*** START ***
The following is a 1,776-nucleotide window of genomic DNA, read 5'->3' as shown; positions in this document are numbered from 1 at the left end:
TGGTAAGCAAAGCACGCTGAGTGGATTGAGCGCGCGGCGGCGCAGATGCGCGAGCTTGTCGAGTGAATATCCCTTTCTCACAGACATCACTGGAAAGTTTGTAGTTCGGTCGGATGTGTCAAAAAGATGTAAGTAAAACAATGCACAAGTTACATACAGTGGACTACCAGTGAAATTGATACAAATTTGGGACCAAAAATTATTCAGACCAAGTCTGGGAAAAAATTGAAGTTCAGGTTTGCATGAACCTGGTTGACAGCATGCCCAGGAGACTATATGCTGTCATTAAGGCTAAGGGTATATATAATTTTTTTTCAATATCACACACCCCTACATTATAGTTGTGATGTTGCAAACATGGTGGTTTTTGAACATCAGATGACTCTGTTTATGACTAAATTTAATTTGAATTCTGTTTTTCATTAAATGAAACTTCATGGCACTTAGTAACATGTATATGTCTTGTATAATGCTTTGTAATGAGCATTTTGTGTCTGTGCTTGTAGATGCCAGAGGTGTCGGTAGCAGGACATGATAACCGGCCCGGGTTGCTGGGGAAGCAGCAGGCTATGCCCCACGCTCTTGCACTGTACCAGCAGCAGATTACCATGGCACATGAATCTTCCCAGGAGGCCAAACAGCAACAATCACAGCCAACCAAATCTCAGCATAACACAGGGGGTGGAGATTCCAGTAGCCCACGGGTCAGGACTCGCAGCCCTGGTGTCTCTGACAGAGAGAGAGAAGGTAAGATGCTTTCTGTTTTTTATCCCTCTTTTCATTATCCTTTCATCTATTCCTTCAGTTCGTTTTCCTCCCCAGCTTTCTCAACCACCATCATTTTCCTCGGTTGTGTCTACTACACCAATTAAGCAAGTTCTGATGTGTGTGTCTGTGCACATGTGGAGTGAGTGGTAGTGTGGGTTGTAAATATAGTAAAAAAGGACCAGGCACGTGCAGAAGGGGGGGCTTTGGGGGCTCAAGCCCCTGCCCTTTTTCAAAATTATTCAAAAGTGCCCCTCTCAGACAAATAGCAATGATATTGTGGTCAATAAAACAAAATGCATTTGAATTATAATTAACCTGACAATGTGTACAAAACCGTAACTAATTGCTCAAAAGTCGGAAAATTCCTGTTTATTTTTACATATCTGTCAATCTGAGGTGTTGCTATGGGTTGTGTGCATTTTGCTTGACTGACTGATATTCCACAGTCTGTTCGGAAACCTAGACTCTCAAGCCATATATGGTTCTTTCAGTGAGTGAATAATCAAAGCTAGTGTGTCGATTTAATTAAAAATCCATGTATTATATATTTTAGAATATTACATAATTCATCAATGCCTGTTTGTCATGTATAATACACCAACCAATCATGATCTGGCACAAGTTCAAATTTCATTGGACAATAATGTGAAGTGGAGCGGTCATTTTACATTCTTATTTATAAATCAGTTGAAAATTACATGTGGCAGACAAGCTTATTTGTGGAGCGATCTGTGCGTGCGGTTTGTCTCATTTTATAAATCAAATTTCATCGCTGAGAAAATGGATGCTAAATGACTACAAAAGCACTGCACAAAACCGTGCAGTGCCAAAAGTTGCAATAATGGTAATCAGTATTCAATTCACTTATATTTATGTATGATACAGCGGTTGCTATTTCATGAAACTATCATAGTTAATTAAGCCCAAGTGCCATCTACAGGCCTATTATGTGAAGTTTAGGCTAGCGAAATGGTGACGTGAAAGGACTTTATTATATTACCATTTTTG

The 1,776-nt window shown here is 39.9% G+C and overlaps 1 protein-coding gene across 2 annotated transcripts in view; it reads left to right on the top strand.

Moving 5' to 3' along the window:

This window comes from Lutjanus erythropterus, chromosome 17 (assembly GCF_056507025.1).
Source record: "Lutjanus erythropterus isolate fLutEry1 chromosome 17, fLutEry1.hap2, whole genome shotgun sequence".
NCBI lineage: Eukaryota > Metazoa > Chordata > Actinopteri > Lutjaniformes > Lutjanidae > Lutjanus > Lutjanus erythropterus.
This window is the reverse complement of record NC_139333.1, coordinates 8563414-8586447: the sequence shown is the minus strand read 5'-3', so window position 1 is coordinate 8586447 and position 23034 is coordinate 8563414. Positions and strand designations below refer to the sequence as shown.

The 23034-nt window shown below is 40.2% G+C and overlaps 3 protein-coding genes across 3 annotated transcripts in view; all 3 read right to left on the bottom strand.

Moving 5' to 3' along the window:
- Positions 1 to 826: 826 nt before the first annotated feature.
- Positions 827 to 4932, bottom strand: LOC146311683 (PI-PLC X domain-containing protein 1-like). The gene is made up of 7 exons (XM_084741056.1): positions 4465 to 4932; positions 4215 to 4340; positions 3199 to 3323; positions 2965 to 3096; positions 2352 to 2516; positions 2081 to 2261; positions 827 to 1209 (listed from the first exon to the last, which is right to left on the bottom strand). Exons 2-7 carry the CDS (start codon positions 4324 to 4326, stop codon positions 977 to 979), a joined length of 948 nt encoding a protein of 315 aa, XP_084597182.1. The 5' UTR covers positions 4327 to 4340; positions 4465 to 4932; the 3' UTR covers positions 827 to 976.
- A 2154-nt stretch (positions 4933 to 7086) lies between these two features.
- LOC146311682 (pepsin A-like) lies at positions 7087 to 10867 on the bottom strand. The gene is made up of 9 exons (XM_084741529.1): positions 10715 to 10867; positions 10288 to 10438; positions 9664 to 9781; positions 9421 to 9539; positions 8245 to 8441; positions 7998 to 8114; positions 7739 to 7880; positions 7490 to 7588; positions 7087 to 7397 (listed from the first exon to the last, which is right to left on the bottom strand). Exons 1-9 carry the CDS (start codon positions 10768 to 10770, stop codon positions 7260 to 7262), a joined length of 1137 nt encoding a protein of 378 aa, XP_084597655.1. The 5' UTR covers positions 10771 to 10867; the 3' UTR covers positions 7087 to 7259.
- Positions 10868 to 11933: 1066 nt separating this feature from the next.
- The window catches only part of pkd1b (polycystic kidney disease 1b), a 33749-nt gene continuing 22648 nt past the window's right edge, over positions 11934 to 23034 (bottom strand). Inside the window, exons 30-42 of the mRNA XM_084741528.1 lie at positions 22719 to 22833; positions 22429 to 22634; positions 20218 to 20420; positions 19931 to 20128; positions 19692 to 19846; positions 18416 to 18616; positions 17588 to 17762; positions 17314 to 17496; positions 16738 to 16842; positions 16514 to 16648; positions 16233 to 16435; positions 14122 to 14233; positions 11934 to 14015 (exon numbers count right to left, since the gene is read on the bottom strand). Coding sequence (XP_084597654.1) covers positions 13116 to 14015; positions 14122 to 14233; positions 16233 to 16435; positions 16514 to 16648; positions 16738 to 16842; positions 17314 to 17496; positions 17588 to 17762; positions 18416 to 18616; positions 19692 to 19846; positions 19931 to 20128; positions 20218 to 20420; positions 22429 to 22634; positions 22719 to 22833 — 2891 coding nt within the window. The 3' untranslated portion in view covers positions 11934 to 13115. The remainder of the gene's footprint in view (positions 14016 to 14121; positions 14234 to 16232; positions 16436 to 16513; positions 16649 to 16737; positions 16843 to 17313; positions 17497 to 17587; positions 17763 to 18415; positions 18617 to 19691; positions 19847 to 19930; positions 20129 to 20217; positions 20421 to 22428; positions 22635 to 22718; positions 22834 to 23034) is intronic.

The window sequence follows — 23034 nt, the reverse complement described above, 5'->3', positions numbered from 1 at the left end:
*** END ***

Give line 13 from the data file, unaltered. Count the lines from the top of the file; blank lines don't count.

- A 2154-nt stretch (positions 4933 to 7086) lies between these two features.